'Cultural mindset' of employees called barrier to e-gov progress
Yet the leaders of several Bush administration projects designed to ease citizen access to government services told a group of industry and government attendees at the Industry Advisory Council's quarterly e-government meeting that governing structures are in place to help move those projects forward.
In 2001, the administration unveiled 24 projects designed to increase online access to government, design services around the needs of Americans and seize new technologies to make agencies function more efficiently.
One project called for a central Internet site for information on and applications to receive some 600 federal grant programs. So far, the project is slated to meet the first of two major goals by posting comprehensive information on nearly all grants on the new Grants.gov Web site.
Charles Havekost, program manager of the Grants.gov project at the Health and Human Services Department, said a key challenge has been getting workers involved in the various grant programs to begin thinking about how their programs are the same and how those similarities can be leveraged to ease the ability of citizens to apply for federal funding.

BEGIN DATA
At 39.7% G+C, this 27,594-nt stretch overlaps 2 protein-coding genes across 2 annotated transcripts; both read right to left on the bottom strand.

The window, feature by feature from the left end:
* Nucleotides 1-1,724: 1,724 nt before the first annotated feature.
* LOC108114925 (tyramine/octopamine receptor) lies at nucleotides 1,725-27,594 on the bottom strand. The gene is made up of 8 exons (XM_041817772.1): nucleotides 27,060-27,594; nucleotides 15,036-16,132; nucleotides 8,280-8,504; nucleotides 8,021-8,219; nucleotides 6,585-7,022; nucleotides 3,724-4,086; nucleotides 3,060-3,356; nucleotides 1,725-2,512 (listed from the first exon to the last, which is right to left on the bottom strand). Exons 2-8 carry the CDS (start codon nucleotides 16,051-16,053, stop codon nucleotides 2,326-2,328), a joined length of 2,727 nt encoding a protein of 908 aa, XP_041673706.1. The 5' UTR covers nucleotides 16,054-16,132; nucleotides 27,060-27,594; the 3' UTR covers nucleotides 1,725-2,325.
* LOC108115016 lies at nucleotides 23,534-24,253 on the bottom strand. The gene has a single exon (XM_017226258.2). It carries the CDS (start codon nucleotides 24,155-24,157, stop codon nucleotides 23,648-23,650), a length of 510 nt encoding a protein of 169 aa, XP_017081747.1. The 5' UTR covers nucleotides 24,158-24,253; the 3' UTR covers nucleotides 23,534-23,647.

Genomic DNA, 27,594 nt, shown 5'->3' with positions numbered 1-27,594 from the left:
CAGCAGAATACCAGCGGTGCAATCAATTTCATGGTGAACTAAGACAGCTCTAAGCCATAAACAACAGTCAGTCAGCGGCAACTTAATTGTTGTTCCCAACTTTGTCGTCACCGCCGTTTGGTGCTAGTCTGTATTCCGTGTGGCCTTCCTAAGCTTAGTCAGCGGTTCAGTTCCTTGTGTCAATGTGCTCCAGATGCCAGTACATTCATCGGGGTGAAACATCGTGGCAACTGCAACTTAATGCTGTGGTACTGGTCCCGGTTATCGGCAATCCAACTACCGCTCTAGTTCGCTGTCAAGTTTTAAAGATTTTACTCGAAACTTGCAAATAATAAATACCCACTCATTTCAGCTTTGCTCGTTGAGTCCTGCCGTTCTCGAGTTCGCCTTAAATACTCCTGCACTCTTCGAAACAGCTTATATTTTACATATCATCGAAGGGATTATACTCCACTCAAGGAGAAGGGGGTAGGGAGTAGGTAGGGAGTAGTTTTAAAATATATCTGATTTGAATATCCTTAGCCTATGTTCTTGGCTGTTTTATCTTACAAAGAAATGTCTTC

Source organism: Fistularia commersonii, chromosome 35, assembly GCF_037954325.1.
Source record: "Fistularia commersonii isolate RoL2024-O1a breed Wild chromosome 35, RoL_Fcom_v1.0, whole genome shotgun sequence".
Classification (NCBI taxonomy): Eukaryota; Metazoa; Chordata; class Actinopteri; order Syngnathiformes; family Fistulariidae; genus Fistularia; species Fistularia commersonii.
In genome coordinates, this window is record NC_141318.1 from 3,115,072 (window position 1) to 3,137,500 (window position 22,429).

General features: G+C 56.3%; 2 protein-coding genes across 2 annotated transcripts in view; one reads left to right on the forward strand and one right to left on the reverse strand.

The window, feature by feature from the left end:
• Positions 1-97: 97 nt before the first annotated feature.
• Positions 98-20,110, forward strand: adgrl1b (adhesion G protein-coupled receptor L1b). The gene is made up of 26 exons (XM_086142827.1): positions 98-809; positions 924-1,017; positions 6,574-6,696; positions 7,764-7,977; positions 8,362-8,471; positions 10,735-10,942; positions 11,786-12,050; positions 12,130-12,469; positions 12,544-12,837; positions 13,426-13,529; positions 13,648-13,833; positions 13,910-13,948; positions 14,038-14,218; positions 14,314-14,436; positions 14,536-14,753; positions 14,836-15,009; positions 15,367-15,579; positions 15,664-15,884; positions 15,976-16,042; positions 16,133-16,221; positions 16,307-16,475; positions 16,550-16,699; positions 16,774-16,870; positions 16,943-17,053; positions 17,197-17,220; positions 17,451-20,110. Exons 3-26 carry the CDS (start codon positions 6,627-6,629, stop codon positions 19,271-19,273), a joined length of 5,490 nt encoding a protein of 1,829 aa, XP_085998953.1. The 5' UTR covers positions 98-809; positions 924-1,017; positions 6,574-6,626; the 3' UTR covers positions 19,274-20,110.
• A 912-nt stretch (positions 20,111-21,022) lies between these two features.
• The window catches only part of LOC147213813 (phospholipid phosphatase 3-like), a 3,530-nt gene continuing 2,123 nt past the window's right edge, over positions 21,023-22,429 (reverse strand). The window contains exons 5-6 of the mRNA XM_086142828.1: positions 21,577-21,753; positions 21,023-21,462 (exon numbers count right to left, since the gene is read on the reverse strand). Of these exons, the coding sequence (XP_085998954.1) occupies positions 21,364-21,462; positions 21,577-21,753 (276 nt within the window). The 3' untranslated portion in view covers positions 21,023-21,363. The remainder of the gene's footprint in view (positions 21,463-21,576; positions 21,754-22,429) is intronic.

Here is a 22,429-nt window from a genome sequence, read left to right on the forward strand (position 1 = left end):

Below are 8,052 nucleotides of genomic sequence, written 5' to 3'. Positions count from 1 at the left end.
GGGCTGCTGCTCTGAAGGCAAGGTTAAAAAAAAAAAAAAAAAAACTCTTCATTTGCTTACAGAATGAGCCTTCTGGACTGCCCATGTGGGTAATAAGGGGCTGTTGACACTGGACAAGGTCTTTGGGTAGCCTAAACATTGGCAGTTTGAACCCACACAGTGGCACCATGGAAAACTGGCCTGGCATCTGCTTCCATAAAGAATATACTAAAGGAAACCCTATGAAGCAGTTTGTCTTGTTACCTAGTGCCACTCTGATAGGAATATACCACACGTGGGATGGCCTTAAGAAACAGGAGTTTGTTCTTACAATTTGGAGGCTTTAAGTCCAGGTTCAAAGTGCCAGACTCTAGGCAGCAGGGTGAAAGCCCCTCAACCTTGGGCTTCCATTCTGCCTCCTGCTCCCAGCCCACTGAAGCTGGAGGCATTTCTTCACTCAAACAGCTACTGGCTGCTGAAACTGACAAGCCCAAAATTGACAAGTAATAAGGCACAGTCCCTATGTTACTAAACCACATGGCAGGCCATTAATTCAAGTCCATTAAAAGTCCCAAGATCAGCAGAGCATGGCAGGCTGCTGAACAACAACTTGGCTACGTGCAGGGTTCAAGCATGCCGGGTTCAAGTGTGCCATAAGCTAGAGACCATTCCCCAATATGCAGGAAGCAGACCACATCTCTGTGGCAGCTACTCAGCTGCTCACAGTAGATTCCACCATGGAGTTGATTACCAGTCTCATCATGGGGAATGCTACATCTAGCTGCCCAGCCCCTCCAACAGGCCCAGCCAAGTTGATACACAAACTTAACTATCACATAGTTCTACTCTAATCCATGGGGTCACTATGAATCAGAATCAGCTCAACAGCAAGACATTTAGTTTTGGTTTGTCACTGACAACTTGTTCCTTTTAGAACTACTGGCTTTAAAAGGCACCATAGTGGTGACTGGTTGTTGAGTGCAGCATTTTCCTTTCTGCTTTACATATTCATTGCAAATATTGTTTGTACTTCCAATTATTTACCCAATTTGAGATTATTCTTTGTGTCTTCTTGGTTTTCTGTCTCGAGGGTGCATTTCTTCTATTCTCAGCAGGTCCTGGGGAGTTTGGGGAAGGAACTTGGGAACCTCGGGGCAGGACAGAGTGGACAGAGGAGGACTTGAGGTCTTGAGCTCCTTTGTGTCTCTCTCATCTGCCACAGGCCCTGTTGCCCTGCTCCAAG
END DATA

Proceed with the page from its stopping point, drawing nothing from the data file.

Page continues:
"Each agency has spent a lot of time focusing on how the programs are different from programs at other agencies," he said. "We've had to come in and turn that on its head and say, Let's think about what's the same.' That's probably been the most difficult discussion."
Oscar Morales, who is overseeing the creation of a consolidated online system for federal rulemaking at the Environmental Protection Agency, agreed. "Folks tend to think in terms of their own agency, " he said. "That's a big cultural thing to overcome."
Part of the problem, said Sara Hebert, the e-government manager at the Transportation Security Administration, is that funding often drives that mentality because federal programs receive money when they are deemed unique.
But panelists noted that the White House Office of Management and Budget, which is leading the overall e-government drive, is seeking to remedy that problem by allocating funds to agencies that can work together to consolidate similar programs and jointly leverage their resources.
Despite cultural barriers within the bureaucracy, e-government managers said they are moving forward, establishing new mechanisms to govern their projects and to ensure that the creation of consolidated services will survive long term.
Grants.gov, for example, has an executive board composed of high-level executives from the federal agencies participating in the project. Other programs, including an initiative to consolidate the way the government manages assets, are organized centrally.
Havekost noted that funding is still an issue for Grants.gov. The executive board has approved a funding mechanism, he said, but several participating agencies have yet to contribute their shares.